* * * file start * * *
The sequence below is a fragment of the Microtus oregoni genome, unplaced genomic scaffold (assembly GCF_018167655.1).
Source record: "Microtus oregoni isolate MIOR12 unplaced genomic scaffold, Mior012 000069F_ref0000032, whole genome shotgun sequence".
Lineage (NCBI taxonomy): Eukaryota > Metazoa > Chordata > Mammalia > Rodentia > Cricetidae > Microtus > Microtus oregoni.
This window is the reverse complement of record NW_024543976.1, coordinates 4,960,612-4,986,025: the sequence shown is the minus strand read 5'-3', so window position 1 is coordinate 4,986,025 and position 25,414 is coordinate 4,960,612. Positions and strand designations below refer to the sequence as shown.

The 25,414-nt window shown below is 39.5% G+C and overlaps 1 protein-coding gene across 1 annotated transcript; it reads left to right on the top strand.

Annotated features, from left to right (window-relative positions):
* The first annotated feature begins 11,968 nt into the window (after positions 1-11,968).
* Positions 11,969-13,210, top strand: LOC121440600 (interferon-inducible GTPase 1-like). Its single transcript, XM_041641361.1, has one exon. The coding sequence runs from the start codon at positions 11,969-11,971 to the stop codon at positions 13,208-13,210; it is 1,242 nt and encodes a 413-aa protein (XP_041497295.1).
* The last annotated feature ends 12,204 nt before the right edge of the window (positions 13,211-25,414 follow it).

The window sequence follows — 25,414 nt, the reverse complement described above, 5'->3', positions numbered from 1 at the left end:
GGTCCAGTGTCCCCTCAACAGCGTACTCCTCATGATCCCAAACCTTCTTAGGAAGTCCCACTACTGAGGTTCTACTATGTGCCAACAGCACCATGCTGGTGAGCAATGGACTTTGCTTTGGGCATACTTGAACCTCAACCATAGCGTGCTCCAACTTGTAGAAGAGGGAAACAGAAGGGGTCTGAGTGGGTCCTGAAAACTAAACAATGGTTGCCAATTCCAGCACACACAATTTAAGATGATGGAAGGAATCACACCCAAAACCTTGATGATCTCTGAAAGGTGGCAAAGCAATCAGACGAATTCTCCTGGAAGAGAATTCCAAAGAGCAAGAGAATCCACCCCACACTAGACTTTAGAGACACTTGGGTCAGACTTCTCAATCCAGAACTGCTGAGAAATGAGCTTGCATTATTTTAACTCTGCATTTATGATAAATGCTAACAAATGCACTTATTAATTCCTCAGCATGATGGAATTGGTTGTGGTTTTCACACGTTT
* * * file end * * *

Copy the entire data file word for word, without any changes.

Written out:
The sequence below is a fragment of the Microtus oregoni genome, unplaced genomic scaffold (assembly GCF_018167655.1).
Source record: "Microtus oregoni isolate MIOR12 unplaced genomic scaffold, Mior012 000069F_ref0000032, whole genome shotgun sequence".
Lineage (NCBI taxonomy): Eukaryota > Metazoa > Chordata > Mammalia > Rodentia > Cricetidae > Microtus > Microtus oregoni.
This window is the reverse complement of record NW_024543976.1, coordinates 4,960,612-4,986,025: the sequence shown is the minus strand read 5'-3', so window position 1 is coordinate 4,986,025 and position 25,414 is coordinate 4,960,612. Positions and strand designations below refer to the sequence as shown.

The 25,414-nt window shown below is 39.5% G+C and overlaps 1 protein-coding gene across 1 annotated transcript; it reads left to right on the top strand.

Annotated features, from left to right (window-relative positions):
* The first annotated feature begins 11,968 nt into the window (after positions 1-11,968).
* Positions 11,969-13,210, top strand: LOC121440600 (interferon-inducible GTPase 1-like). Its single transcript, XM_041641361.1, has one exon. The coding sequence runs from the start codon at positions 11,969-11,971 to the stop codon at positions 13,208-13,210; it is 1,242 nt and encodes a 413-aa protein (XP_041497295.1).
* The last annotated feature ends 12,204 nt before the right edge of the window (positions 13,211-25,414 follow it).

The window sequence follows — 25,414 nt, the reverse complement described above, 5'->3', positions numbered from 1 at the left end:
GGTCCAGTGTCCCCTCAACAGCGTACTCCTCATGATCCCAAACCTTCTTAGGAAGTCCCACTACTGAGGTTCTACTATGTGCCAACAGCACCATGCTGGTGAGCAATGGACTTTGCTTTGGGCATACTTGAACCTCAACCATAGCGTGCTCCAACTTGTAGAAGAGGGAAACAGAAGGGGTCTGAGTGGGTCCTGAAAACTAAACAATGGTTGCCAATTCCAGCACACACAATTTAAGATGATGGAAGGAATCACACCCAAAACCTTGATGATCTCTGAAAGGTGGCAAAGCAATCAGACGAATTCTCCTGGAAGAGAATTCCAAAGAGCAAGAGAATCCACCCCACACTAGACTTTAGAGACACTTGGGTCAGACTTCTCAATCCAGAACTGCTGAGAAATGAGCTTGCATTATTTTAACTCTGCATTTATGATAAATGCTAACAAATGCACTTATTAATTCCTCAGCATGATGGAATTGGTTGTGGTTTTCACACGTTT